Culinary school alums sue school for misrepresentation
By Pankaj Ladhar of Manos • Alwine P.L.
When entering into a contract, most people assume that both parties are operating in good faith and accurately describing the likely benefits to be expected from their performance. Unfortunately, in some cases, when parties enter into a business contract one party may seek to oversell the potential benefits that the other side will receive.
Recently, students of the for-profit culinary school, Le Cordon Bleu, filed a lawsuit claiming that the school’s recruiters misled them about the value of the education that they would receive. The school has a campus in Miami as well as 15 other locations.
The class action lawsuit alleges that, among other things, the school misrepresented its job placement rates. When graduates finished the program with hefty student loans they expected that their success at landing a well paying job would be similar to how it had been described by the recruiters. Unfortunately for many, the school’s program did not turn out to be as valuable as they had originally believed.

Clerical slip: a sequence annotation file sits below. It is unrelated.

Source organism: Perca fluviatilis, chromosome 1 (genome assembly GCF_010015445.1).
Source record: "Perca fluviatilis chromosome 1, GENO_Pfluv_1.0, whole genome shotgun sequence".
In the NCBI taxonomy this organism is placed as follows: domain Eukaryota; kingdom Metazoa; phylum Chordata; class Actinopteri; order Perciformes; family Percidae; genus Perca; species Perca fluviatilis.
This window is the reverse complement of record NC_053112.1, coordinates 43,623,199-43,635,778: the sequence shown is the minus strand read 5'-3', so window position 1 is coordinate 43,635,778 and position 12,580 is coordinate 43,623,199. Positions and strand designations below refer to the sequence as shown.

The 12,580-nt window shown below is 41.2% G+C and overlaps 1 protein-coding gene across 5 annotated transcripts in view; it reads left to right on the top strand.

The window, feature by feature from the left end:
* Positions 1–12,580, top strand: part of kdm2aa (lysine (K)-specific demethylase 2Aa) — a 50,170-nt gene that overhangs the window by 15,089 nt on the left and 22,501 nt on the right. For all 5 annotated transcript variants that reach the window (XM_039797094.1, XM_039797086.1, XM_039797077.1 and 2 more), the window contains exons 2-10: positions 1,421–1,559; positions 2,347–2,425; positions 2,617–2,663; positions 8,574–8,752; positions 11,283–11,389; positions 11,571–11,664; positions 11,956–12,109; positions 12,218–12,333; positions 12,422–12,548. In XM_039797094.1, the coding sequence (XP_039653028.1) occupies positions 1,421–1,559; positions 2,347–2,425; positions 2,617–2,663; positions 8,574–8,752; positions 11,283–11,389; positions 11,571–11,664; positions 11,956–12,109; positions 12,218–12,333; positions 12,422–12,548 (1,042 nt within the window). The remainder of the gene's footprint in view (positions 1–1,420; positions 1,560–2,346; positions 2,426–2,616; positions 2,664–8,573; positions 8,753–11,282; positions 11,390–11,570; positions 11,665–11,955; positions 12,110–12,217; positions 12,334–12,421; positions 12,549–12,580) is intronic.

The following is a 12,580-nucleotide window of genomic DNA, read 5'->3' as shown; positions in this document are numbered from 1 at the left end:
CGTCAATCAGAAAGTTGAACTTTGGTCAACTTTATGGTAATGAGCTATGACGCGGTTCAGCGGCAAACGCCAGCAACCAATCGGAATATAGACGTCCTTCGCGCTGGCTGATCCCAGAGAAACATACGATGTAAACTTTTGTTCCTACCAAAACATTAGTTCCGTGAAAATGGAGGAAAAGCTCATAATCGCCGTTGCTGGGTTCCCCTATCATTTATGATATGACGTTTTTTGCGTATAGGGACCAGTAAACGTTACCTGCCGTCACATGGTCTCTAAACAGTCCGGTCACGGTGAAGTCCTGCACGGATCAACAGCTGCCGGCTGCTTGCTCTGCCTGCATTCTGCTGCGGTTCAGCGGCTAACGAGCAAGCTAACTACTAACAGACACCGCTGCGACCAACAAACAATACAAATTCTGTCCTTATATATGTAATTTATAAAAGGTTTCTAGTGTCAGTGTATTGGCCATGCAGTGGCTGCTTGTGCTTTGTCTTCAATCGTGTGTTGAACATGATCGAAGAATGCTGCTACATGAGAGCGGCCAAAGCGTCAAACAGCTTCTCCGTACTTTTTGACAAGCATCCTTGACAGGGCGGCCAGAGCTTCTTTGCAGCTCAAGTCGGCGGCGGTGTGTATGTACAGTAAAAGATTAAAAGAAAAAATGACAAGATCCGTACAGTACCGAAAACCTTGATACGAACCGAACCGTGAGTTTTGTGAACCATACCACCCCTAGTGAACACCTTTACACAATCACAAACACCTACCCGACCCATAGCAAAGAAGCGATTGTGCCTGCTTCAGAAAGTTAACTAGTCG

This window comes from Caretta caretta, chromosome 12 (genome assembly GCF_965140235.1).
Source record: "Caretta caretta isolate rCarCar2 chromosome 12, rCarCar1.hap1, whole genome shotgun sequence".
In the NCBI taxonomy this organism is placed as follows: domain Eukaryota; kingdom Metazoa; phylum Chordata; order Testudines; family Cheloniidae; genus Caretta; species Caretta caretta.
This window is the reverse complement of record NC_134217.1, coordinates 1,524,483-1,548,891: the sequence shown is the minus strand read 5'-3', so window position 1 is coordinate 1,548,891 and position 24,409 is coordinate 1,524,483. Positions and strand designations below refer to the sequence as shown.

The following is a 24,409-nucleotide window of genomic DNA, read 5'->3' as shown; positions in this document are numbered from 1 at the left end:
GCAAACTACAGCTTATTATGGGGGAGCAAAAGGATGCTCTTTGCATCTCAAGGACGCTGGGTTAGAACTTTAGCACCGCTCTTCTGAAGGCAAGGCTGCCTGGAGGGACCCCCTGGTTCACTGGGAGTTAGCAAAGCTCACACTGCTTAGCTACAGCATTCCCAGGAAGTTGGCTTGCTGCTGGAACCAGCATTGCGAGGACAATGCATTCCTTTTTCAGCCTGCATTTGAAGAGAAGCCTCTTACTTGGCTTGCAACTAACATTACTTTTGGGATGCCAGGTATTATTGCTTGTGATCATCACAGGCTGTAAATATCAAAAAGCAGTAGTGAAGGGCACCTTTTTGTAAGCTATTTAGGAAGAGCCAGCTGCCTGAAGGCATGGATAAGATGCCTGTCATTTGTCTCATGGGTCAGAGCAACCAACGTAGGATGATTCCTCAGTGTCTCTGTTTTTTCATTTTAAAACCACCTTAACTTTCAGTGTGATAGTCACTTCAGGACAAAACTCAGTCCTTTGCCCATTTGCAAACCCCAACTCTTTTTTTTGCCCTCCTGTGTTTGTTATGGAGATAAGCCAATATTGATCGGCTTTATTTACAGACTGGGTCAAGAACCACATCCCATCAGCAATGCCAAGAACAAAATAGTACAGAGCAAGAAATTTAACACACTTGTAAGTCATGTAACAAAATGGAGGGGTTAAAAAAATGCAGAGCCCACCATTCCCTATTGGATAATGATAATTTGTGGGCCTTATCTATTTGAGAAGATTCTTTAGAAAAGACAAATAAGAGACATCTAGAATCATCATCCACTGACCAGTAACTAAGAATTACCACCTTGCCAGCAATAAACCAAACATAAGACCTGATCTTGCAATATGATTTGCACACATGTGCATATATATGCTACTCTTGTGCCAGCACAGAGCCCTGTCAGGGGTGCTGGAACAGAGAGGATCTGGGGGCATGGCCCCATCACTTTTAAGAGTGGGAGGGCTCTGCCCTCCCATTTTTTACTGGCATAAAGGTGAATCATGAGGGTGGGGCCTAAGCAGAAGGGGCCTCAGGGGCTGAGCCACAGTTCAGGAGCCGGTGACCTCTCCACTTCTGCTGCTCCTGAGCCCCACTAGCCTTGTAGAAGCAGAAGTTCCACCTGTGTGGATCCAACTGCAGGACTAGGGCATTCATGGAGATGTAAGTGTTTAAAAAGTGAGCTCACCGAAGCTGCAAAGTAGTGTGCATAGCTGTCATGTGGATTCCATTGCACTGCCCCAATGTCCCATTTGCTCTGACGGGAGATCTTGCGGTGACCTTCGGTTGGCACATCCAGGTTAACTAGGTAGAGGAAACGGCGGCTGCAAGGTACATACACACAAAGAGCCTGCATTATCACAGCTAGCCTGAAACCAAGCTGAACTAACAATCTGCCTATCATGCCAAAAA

The company has already entered into a potential settlement agreement for one lawsuit. If approved, the pending settlement would provide a rebate of up to $20,000 to 8,500 students who took classes between 2003 and 2008.
According to news reports, the school’s website indicates that 48 to 100 percent of graduates find work in their chosen culinary discipline. But critics counter that this placement rate is deceptive because many of those are minimum wage jobs that do not require formal education.
Source: Associated Press “Culinary school grads claim they were ripped off,” Terence Chea, Sept. 4, 2011